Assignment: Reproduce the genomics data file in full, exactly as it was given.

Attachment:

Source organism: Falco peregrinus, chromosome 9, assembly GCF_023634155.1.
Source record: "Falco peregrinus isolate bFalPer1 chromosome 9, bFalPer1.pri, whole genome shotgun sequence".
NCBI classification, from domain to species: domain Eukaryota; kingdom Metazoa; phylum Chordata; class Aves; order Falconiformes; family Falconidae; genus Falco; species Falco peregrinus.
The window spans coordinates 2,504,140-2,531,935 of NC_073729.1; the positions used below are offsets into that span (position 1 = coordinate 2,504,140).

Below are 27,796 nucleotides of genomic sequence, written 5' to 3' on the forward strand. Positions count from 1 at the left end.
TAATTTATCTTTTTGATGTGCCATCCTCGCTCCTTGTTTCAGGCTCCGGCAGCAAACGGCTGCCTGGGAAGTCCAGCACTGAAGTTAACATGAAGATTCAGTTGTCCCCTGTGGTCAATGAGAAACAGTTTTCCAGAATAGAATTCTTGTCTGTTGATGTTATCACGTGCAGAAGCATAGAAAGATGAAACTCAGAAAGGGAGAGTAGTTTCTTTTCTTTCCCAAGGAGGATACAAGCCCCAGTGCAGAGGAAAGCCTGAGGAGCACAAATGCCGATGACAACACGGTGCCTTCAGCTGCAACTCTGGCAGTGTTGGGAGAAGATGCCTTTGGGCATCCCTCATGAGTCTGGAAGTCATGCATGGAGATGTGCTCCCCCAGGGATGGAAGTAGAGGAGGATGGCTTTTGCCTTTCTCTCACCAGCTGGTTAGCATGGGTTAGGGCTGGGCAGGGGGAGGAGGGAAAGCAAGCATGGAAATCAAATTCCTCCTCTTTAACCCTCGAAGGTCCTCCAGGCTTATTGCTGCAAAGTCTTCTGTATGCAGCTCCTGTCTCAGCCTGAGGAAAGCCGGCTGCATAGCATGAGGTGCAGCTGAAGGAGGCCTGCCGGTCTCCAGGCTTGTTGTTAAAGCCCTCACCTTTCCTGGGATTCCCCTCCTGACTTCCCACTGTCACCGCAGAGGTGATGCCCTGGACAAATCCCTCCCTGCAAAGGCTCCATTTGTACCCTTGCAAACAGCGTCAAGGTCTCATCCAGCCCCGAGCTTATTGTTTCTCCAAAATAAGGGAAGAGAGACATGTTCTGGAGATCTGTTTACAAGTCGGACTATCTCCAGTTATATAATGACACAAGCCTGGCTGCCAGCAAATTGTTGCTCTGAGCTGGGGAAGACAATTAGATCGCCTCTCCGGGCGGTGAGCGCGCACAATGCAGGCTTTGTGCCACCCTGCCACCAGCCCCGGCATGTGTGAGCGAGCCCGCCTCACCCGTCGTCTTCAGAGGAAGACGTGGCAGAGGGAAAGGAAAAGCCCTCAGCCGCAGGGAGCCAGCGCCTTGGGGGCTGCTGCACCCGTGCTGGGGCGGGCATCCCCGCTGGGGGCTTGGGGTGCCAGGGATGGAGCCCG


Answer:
Source organism: Falco peregrinus, chromosome 9, assembly GCF_023634155.1.
Source record: "Falco peregrinus isolate bFalPer1 chromosome 9, bFalPer1.pri, whole genome shotgun sequence".
NCBI classification, from domain to species: domain Eukaryota; kingdom Metazoa; phylum Chordata; class Aves; order Falconiformes; family Falconidae; genus Falco; species Falco peregrinus.
The window spans coordinates 2,504,140-2,531,935 of NC_073729.1; the positions used below are offsets into that span (position 1 = coordinate 2,504,140).

Below are 27,796 nucleotides of genomic sequence, written 5' to 3' on the forward strand. Positions count from 1 at the left end.
TAATTTATCTTTTTGATGTGCCATCCTCGCTCCTTGTTTCAGGCTCCGGCAGCAAACGGCTGCCTGGGAAGTCCAGCACTGAAGTTAACATGAAGATTCAGTTGTCCCCTGTGGTCAATGAGAAACAGTTTTCCAGAATAGAATTCTTGTCTGTTGATGTTATCACGTGCAGAAGCATAGAAAGATGAAACTCAGAAAGGGAGAGTAGTTTCTTTTCTTTCCCAAGGAGGATACAAGCCCCAGTGCAGAGGAAAGCCTGAGGAGCACAAATGCCGATGACAACACGGTGCCTTCAGCTGCAACTCTGGCAGTGTTGGGAGAAGATGCCTTTGGGCATCCCTCATGAGTCTGGAAGTCATGCATGGAGATGTGCTCCCCCAGGGATGGAAGTAGAGGAGGATGGCTTTTGCCTTTCTCTCACCAGCTGGTTAGCATGGGTTAGGGCTGGGCAGGGGGAGGAGGGAAAGCAAGCATGGAAATCAAATTCCTCCTCTTTAACCCTCGAAGGTCCTCCAGGCTTATTGCTGCAAAGTCTTCTGTATGCAGCTCCTGTCTCAGCCTGAGGAAAGCCGGCTGCATAGCATGAGGTGCAGCTGAAGGAGGCCTGCCGGTCTCCAGGCTTGTTGTTAAAGCCCTCACCTTTCCTGGGATTCCCCTCCTGACTTCCCACTGTCACCGCAGAGGTGATGCCCTGGACAAATCCCTCCCTGCAAAGGCTCCATTTGTACCCTTGCAAACAGCGTCAAGGTCTCATCCAGCCCCGAGCTTATTGTTTCTCCAAAATAAGGGAAGAGAGACATGTTCTGGAGATCTGTTTACAAGTCGGACTATCTCCAGTTATATAATGACACAAGCCTGGCTGCCAGCAAATTGTTGCTCTGAGCTGGGGAAGACAATTAGATCGCCTCTCCGGGCGGTGAGCGCGCACAATGCAGGCTTTGTGCCACCCTGCCACCAGCCCCGGCATGTGTGAGCGAGCCCGCCTCACCCGTCGTCTTCAGAGGAAGACGTGGCAGAGGGAAAGGAAAAGCCCTCAGCCGCAGGGAGCCAGCGCCTTGGGGGCTGCTGCACCCGTGCTGGGGCGGGCATCCCCGCTGGGGGCTTGGGGTGCCAGGGATGGAGCCCG